There's A Huge 'World Of Dance' Prize On The Line

by Hannah Shapiro
Trae Patton/NBC

Jennifer Lopez's new dance competition show is about to sashay onto your television. The new competition series World Of Dance premieres on May 30 and promises grandeur, talent, and fierce competition. Dance groups, couples, and soloists will compete in dance battles in a variety of styles. They'll be judged by executive producer and multi-hypenate artist Jennifer Lopez, Derek Hough, and NE-YO. While one of the draws for these dancers is to perform on a national stage, the ultimate prize has a lot of zeros attached to it. What does the last dance group or soloist standing win on World Of Dance? Bragging rights aren't the end of it.

World Of Dance is pulling out all the stops to try to win the summer reality audience. There's the all-star panel, Jenna Dewan Tatum serving as a host and mentor, plus a league of extremely talented dancers. And that flashy $1 million grand prize is World Of Dance's way of saying, "We mean business."

What I'm most looking forward to from this show are creative dance routines from performers of all ages. The competition part is the frosting on top. But in a TV landscape with a range of competition shows — and specifically dance competition shows — World Of Dance's goal has to be to stand out from the pack. Lopez says in a promo that she and her team wanted to create "the Olympics of dance".

According to NBC, World Of Dance competitors will be divided into categories: junior (17 years old and younger), upper (up to four performers) and team (five or more dancers). I like that there are a range of ages, groups, and styles of dance that are going to be represented on the show. If this really is the "Olympics" of competition dance, then the demographics can't be too specific.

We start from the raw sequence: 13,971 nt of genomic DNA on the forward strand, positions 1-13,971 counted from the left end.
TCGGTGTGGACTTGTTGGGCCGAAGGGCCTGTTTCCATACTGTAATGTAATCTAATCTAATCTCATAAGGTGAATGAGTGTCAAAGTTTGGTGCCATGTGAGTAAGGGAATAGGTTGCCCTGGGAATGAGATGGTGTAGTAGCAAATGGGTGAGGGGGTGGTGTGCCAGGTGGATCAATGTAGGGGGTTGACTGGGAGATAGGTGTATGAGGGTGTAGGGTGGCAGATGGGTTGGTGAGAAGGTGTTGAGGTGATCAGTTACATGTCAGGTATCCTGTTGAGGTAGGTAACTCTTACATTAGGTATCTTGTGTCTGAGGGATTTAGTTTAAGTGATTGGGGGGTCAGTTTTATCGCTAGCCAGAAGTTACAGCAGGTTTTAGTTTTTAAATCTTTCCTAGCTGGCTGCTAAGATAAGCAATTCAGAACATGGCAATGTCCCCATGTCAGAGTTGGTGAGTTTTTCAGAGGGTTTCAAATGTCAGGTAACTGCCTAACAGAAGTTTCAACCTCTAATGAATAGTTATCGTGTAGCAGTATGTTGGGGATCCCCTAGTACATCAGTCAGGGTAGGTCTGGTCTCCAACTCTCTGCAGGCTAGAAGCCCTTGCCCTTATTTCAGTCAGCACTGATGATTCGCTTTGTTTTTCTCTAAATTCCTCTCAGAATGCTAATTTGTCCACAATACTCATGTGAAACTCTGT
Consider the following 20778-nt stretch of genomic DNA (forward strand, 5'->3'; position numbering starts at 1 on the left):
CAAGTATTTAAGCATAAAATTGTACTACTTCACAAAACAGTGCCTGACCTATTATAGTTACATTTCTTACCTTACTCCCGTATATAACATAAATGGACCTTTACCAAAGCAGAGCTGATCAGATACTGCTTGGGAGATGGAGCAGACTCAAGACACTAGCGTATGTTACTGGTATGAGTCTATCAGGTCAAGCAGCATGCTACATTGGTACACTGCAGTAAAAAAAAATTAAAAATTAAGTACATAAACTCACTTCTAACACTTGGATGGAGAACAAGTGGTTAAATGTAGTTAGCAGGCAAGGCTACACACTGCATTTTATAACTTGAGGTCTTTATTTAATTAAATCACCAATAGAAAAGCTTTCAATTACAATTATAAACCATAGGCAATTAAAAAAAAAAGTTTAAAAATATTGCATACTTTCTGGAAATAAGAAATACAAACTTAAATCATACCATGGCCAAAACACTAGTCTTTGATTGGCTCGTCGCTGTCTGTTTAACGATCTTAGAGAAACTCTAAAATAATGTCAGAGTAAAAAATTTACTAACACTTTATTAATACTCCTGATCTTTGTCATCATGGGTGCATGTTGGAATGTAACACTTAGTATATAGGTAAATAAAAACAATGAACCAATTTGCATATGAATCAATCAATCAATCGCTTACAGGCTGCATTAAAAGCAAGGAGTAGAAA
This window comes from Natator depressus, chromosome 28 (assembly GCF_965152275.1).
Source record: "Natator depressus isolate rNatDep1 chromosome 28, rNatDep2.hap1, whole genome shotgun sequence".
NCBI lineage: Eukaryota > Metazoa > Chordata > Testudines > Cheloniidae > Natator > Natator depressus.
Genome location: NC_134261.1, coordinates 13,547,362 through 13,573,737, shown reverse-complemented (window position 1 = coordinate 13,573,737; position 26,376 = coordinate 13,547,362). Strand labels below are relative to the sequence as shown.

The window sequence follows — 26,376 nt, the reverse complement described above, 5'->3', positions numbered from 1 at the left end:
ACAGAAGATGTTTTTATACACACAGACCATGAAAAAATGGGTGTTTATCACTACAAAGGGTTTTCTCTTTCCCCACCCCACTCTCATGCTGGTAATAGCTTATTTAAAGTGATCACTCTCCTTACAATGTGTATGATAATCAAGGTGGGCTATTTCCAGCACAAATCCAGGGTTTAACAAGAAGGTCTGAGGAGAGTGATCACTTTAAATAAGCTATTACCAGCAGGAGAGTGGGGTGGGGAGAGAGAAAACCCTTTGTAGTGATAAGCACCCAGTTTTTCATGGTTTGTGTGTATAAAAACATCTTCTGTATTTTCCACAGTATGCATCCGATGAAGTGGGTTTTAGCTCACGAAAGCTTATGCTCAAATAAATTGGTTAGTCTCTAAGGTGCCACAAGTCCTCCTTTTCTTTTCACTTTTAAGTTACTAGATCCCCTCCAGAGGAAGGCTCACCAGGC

A couple of performances have been shared online already, and it looks like audiences are in for some impressive routines. Kinjaz, who already have a fanbase of their own, are a part of the competition. So, the World Of Dance grand prize is enticing to even established dancers and groups.

Justin Lubin/NBC

If the pot wasn't so hefty, it's possible that the show wouldn't have been able to pull the level of talent that it has. Experienced dancers and bright-eyed newcomers will have the chance to either up their established profile or create a name for themselves, not to mention score some serious cash.

But the best part of competition talent shows, in my opinion, is the interaction between up-and-coming performers with established forces in entertainment. In singing shows like The Voice and X-Factor, general talent shows like America's Got Talent, and now World Of Dance, watching celebrities mentor newbies is fun. Oftentimes the celebrities see early versions of themselves in their mentees. Lopez and her fellow judges have the opportunity to shape some careers here.

I'm looking forward to watching the dancers take the stage, the fans tweet their opinions, and some lucky person or group go home a little (okay, a lot) richer with what the network calls "a life-altering grand prize."